Elvis Costello, angry New Wave icon, teams up with Burt Bacharach, meticulous pop maestro of the Austin Powers era. Insane? Inspired.
By Karen Schoemer
Elvis Costello gets top billing on his new album with Burt Bacharach, "Painted From Memory," but that doesn't fool him. He knows he's just an apprentice. In a recording studio on Sunset Boulevard in Los Angeles, the pair work out the album's finishing touches. Bacharach, 70, is soft-spoken, reticent and instantly authoritative. He sits deep in a swivel chair, a vision in white: white hair, white polo shirt, white sweat shirt knotted around his shoulders. Costello, 44, is more edgy and animated. He's roguish in black: black leather jacket, black shirt, black trousers, plus a flat-brimmed straw hat that gives him a deadpan, Buster Keaton air. An engineer runs a playback of the title track. Bacharach listens. Costello watches him listen.
The music that pours out of the speakers is so opulent and romantic it seems to come from another era. Cloudbursts of strings swell dramatically, then billow into silence, flugelhorns croon, harp notes shiver. Jutting up against Bacharach's pristine arrangement is Costello's voice, with its scratchy, punkish undertone. He sings metaphor-laden lyrics about lost love: "Funny how looks can be deceiving/But she's not easily painted from memory." The track is almost perfect--almost. The engineer plays it back again and again. Suddenly Bacharach starts laughing. He's detected a flaw: buried beneath the sonic grandeur is a single, humble finger snap. "I must have done it unconsciously while I was conducting," Bacharach says. "I never noticed it before." Costello wonders if the engineer should get rid of it: "Just in case we hear it later and go, 'What the hell is that?' " But Bacharach has made up his mind. "I'd leave it," he says. "It's great. It's part of the cloth."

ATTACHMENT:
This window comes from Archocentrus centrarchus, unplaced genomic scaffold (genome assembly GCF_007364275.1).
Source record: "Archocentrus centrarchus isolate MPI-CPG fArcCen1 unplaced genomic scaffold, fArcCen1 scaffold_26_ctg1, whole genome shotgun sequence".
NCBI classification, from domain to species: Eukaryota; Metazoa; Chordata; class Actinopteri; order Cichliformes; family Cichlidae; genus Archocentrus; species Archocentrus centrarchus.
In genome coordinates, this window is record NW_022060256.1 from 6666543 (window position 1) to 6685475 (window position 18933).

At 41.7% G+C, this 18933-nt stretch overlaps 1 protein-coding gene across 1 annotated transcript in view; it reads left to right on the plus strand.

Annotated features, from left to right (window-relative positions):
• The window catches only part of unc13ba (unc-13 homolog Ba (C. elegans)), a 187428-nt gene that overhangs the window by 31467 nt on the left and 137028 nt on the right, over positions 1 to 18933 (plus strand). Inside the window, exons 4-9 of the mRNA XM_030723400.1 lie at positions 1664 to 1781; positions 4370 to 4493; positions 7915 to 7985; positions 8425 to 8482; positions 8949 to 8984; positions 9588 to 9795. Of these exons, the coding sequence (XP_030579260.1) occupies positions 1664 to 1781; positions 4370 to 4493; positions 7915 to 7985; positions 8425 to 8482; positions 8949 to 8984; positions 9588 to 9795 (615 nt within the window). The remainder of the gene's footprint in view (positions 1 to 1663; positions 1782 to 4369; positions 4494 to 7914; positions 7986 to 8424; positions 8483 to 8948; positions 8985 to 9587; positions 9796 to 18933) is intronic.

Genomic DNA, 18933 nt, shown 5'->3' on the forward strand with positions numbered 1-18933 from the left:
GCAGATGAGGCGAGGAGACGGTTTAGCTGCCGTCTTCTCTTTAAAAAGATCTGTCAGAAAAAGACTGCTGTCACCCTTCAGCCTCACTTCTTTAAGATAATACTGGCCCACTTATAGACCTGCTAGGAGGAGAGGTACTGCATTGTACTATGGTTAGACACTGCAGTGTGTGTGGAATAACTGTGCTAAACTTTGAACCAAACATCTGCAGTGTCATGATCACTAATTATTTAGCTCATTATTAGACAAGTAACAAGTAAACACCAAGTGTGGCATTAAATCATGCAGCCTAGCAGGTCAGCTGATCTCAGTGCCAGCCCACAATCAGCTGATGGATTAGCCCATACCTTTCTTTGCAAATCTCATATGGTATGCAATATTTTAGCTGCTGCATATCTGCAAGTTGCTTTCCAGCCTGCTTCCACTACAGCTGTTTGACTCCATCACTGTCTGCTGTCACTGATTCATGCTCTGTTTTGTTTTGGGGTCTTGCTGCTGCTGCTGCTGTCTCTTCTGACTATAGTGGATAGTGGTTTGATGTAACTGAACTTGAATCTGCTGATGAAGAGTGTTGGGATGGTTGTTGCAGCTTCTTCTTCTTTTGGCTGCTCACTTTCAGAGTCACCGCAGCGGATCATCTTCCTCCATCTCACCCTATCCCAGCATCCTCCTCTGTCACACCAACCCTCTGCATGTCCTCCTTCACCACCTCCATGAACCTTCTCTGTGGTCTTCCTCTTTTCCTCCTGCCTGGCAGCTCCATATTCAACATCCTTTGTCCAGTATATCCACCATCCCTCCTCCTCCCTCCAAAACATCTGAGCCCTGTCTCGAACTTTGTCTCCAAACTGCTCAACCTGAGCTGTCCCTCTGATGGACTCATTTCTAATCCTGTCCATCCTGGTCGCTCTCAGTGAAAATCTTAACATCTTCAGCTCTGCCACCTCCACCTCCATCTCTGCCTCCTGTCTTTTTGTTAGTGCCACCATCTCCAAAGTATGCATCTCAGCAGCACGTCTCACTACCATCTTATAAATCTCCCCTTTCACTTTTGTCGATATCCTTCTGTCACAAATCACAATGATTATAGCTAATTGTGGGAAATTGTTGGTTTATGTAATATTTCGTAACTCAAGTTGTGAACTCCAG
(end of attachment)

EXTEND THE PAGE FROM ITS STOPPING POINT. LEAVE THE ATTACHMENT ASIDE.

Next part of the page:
Burt and Elvis: the names don't ring out quite as naturally as, say, Felix and Oscar or Bing and Bob. But "Painted From Memory" is without doubt one of the most inspired odd couplings of the pop year. The idea was Elvis's. He was so happy a few years ago when he and Bacharach collaborated on a song for the film "Grace of My Heart" that he suggested they make a whole album. The match made perfect sense to them. Despite his lingering New Wave bad-boy image, Costello has a musicologist's passion for different styles and genres. Just in the '90s, he's recorded a song cycle with a string quartet ("The Juliet Letters"), soul and rockabilly standards ("Kojak Variety") and well-tailored rock with his band the Attractions ("Brutal Youth"). Bacharach, meanwhile, has been getting hip--not again, but really for the first time. He was good-humored enough to serenade swinging Mike Myers in the '60s goof "Austin Powers." Last April, youngsters like Ben Folds Five and Sheryl Crow convened for a tribute concert, with Bacharach himself conducting. He loves the attention. "A friend asked me when I'll stop," he says. "I told him, 'When I can get a standing ovation walking down the street in Santa Monica'."